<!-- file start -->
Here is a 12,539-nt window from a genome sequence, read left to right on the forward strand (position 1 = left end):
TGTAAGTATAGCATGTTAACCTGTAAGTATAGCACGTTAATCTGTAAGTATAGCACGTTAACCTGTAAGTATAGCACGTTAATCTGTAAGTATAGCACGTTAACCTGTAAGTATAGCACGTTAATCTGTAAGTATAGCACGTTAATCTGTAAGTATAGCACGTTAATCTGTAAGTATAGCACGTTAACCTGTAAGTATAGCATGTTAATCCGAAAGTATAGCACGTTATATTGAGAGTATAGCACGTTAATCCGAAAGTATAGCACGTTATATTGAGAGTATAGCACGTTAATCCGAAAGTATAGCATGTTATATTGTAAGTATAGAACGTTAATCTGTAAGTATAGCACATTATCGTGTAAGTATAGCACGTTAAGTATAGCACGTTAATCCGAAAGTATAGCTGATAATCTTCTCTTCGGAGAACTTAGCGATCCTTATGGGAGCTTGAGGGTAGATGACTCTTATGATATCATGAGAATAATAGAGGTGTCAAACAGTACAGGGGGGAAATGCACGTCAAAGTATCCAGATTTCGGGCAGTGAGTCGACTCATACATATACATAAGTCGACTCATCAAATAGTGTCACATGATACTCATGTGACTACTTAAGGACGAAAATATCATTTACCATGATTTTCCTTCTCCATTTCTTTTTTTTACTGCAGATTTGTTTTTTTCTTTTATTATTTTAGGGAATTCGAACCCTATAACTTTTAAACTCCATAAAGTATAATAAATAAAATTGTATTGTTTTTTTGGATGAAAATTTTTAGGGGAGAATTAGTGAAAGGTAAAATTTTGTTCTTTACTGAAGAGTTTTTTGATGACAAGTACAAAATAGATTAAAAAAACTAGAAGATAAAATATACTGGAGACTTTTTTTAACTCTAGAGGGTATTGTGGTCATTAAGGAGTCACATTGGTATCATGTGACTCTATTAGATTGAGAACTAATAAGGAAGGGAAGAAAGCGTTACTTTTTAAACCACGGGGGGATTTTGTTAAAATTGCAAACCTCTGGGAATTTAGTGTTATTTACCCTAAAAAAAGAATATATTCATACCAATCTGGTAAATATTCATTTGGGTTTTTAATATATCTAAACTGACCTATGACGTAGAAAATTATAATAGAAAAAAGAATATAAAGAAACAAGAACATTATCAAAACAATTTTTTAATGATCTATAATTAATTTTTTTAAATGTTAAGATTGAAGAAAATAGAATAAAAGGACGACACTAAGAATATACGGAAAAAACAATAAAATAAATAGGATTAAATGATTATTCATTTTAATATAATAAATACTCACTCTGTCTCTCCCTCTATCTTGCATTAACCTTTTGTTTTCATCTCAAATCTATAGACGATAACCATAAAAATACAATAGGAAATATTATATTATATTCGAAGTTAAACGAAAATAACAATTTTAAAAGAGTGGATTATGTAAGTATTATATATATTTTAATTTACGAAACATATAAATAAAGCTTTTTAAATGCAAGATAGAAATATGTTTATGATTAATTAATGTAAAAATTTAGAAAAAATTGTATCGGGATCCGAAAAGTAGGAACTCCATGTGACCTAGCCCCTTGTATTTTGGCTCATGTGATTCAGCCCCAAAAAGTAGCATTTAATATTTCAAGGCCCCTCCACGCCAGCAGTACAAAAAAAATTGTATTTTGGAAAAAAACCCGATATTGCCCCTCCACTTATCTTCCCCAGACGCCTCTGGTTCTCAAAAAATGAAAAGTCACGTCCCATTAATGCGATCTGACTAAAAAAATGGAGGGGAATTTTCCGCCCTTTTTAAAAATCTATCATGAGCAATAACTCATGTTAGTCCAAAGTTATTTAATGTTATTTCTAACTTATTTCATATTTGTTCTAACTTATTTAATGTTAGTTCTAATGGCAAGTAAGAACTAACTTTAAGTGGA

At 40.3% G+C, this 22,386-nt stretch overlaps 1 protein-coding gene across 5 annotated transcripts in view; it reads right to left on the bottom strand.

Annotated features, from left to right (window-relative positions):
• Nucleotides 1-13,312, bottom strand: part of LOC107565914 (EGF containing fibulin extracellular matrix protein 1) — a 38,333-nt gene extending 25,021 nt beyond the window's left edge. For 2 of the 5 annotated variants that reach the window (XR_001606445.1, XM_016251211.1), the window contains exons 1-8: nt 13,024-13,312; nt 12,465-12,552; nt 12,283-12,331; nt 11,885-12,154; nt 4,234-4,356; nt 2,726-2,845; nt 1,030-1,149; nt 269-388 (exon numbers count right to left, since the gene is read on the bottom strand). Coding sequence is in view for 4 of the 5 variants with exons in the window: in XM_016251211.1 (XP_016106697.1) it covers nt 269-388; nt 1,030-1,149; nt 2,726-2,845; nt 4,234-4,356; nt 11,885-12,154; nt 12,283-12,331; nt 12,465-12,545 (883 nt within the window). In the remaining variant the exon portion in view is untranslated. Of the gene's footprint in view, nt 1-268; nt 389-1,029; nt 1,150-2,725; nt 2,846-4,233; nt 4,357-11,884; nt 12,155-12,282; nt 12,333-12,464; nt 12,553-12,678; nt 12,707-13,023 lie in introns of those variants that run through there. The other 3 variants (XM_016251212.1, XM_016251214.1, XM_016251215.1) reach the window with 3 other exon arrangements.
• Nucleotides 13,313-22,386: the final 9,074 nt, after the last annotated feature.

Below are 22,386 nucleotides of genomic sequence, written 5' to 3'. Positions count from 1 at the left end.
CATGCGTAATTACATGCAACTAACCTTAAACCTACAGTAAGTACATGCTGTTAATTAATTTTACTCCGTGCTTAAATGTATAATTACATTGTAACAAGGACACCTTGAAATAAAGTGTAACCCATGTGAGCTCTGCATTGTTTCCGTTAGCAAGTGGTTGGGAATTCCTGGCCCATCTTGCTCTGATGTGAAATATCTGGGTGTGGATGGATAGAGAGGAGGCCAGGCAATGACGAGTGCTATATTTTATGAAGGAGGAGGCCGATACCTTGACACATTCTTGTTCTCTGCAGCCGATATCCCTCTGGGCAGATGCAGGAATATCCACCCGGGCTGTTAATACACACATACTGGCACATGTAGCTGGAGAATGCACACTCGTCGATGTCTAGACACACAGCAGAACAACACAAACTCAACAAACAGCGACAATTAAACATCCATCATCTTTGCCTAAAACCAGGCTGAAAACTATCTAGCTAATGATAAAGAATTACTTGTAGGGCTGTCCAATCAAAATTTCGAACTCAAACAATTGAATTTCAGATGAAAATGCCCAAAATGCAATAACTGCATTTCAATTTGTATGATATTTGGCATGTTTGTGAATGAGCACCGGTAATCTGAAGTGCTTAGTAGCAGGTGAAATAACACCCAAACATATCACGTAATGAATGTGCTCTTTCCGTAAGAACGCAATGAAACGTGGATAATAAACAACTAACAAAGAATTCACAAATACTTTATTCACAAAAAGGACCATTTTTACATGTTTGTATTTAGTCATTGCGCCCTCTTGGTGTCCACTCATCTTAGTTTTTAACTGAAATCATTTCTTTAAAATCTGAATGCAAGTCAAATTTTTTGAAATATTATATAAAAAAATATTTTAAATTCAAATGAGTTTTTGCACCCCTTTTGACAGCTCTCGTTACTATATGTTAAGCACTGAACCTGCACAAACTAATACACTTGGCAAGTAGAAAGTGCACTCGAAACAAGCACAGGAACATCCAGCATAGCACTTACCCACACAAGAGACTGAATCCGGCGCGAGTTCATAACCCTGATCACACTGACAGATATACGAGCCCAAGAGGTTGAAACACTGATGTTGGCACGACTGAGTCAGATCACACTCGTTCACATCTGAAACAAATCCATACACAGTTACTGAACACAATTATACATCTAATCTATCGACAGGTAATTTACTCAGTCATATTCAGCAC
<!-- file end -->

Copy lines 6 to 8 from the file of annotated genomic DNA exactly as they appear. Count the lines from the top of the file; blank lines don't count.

• Nucleotides 13,313-22,386: the final 9,074 nt, after the last annotated feature.

Below are 22,386 nucleotides of genomic sequence, written 5' to 3'. Positions count from 1 at the left end.
CATGCGTAATTACATGCAACTAACCTTAAACCTACAGTAAGTACATGCTGTTAATTAATTTTACTCCGTGCTTAAATGTATAATTACATTGTAACAAGGACACCTTGAAATAAAGTGTAACCCATGTGAGCTCTGCATTGTTTCCGTTAGCAAGTGGTTGGGAATTCCTGGCCCATCTTGCTCTGATGTGAAATATCTGGGTGTGGATGGATAGAGAGGAGGCCAGGCAATGACGAGTGCTATATTTTATGAAGGAGGAGGCCGATACCTTGACACATTCTTGTTCTCTGCAGCCGATATCCCTCTGGGCAGATGCAGGAATATCCACCCGGGCTGTTAATACACACATACTGGCACATGTAGCTGGAGAATGCACACTCGTCGATGTCTAGACACACAGCAGAACAACACAAACTCAACAAACAGCGACAATTAAACATCCATCATCTTTGCCTAAAACCAGGCTGAAAACTATCTAGCTAATGATAAAGAATTACTTGTAGGGCTGTCCAATCAAAATTTCGAACTCAAACAATTGAATTTCAGATGAAAATGCCCAAAATGCAATAACTGCATTTCAATTTGTATGATATTTGGCATGTTTGTGAATGAGCACCGGTAATCTGAAGTGCTTAGTAGCAGGTGAAATAACACCCAAACATATCACGTAATGAATGTGCTCTTTCCGTAAGAACGCAATGAAACGTGGATAATAAACAACTAACAAAGAATTCACAAATACTTTATTCACAAAAAGGACCATTTTTACATGTTTGTATTTAGTCATTGCGCCCTCTTGGTGTCCACTCATCTTAGTTTTTAACTGAAATCATTTCTTTAAAATCTGAATGCAAGTCAAATTTTTTGAAATATTATATAAAAAAATATTTTAAATTCAAATGAGTTTTTGCACCCCTTTTGACAGCTCTCGTTACTATATGTTAAGCACTGAACCTGCACAAACTAATACACTTGGCAAGTAGAAAGTGCACTCGAAACAAGCACAGGAACATCCAGCATAGCACTTACCCACACAAGAGACTGAATCCGGCGCGAGTTCATAACCCTGATCACACTGACAGATATACGAGCCCAAGAGGTTGAAACACTGATGTTGGCACGACTGAGTCAGATCACACTCGTTCACATCTGAAACAAATCCATACACAGTTACTGAACACAATTATACATCTAATCTATCGACAGGTAATTTACTCAGTCATATTCAGCAC